Arnold Kling  

Loose Mortgage Credit

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Credit Spreads and the Fed... Correction: Men, Women, Kids, ...

Atif R. Mian and Amir Sufi write,


We demonstrate that high 1996 latent demand zip codes experience a dramatic relative reduction in mortgage denial rates during this time period. Simultaneous with the reduction in denial rates, high 1996 latent demand zip codes experience much larger increases in the debt to income ratio of accepted mortgage applications. The source of this increase in credit availability is disintermediation: the fraction of mortgages sold by originators in the secondary market experiences a sharp relative increase for high latent demand zip codes from 2001 to 2005. Finally, the interest spread between mortgages to low credit quality borrowers and high quality borrowers narrows to historical lows during this period. Taken together, these facts demonstrate a sharp relative increase in the supply of mortgages to high 1996 latent demand zip codes from 2001 to 2005.

They measure latent demand for mortgages as the percentage of mortgage applications turned down in that particular zip code in 1996. What they are saying is that in zip codes where lots of folks were turned down in 1996, you see lenders approving many more loans, and at lower risk spreads in 2001 through 2005, fueling the home price bubble. The lower risk spreads tells me that this was not predatory lending, but the opposite.

Keep this in mind when people say that better regulation could have prevented this problem. It sounds like what they are saying is that lenders charged exorbitant interest rates to hapless borrowers. In fact, lenders were guilty of charging borrowers too little for loans, as well as approving too many unqualified borrowers. If you think that alert regulators would have cracked down on lenders for providing too many home ownership opportunities to Americans, especially minorities, then you believe in a different political environment than what I remember.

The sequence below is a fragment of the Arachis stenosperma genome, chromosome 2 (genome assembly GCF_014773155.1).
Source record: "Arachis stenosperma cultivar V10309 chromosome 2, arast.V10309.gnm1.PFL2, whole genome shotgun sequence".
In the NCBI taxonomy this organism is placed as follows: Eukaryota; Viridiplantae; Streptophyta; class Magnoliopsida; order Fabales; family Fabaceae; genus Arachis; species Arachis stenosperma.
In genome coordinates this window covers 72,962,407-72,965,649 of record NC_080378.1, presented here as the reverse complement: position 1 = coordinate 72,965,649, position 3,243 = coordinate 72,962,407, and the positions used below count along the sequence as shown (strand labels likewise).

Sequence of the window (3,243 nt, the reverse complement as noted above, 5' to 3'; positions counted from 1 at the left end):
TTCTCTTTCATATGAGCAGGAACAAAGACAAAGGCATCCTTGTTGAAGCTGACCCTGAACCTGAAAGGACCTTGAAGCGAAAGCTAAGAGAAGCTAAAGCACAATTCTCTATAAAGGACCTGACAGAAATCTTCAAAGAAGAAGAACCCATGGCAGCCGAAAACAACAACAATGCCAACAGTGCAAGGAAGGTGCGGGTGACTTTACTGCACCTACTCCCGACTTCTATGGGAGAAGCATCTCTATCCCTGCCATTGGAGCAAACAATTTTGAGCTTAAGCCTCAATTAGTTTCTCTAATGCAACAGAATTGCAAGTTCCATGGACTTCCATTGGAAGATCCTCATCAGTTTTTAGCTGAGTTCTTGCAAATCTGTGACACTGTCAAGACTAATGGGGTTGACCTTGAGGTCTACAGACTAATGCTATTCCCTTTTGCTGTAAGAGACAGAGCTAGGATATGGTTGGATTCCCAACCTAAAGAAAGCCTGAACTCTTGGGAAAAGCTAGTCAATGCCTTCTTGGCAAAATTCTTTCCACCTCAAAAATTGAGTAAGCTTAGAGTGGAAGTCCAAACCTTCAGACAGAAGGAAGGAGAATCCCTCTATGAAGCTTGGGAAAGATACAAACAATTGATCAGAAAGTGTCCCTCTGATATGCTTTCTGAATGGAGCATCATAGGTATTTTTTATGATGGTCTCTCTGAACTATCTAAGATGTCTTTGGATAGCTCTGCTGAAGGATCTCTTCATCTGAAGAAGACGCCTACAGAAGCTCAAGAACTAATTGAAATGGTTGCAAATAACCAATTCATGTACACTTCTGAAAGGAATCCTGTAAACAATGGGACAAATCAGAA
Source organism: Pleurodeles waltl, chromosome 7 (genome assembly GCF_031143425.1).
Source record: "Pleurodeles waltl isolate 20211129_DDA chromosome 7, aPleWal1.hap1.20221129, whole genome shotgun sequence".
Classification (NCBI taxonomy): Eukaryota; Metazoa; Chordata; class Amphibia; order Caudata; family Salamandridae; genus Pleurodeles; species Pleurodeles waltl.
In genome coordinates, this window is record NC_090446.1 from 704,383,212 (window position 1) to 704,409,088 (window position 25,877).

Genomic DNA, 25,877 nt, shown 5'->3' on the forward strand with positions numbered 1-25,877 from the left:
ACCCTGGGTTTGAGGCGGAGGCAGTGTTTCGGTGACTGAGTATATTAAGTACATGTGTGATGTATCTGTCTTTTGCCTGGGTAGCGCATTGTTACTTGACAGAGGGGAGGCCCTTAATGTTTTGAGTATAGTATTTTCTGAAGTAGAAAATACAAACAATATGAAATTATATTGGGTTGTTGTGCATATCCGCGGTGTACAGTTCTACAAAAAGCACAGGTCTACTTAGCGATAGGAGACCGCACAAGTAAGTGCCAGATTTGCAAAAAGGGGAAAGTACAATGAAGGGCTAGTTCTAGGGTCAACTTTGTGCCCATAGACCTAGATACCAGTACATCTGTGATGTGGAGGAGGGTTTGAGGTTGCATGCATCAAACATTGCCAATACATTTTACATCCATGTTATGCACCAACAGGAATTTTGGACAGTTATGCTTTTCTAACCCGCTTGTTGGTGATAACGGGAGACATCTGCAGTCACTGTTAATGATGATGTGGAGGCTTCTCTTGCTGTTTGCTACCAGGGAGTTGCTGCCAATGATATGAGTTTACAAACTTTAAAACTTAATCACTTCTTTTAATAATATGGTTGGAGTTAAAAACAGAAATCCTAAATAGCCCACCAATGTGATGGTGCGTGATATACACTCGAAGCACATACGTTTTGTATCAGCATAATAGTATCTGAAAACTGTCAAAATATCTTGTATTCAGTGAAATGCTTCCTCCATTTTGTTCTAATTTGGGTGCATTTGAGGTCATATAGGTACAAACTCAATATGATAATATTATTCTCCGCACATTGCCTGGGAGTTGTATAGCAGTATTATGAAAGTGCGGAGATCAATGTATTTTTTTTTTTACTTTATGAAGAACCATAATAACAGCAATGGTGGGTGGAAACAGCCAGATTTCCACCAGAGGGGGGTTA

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COMMENTS (5 to date)
Gary Rogers writes:

Thank you for the translation. I read that paragraph three times and was still scratching my head. Maybe what the economics profession needs is more translators.

Mr. Econotarian writes:

Indeed, neighborhood lending requirements put on the political pressure to not turn down loans.

What might be a useful regulation now is that mortgage originators must hold on to part of a loan before packaging it into and selling a mortgage-backed security, but I suspect people purchasing these today may be seeking more info from the originators than they would have a few years ago.

Steve Sailer writes:

Arnold,

As you may recall, there was a much publicized study by the Boston Fed around 1993 claiming that lenders were discriminating against minorities who wanted mortgages, and all sorts of pressure were brought to bear on the market. How big a role did this play in the subsequent over-expansion of credit?

Anthony writes:

Keep this in mind when people say that better regulation could have prevented this problem. It sounds like what they are talking is that lenders charged exorbitant interest rates to hapless borrowers. In fact, lenders were guilty of charging borrowers too little for loans, as well as approving too many unqualified borrowers.

I dunno, I think there were a lot of loans made which I'd consider "predatory". Low teaser rates and/or negative amortization which reset to payment schedules the borrower is pretty much guaranteed not to be able to afford (and often with prepayment penalties which make refinancing impossible).

Would regulation have prevented this problem from happening? Probably not completely, but it probably could have cut it down. But I'm still not in favor of it, because for every one regulation of this sort the government passes which prevents a problem, they'll pass five others which prevent solutions. Besides, when I became an adult I gained the right to choose for myself what is a good deal and what is a bad deal.

David writes:

There are some interesting stats at Google Answers on the length of time mortgages are held, and how that's changing:

http://answers.google.com/answers/threadview?id=781768
Mortgages---Statistics on actual length of time held
Mortgage Statistics

Worth a look.

David

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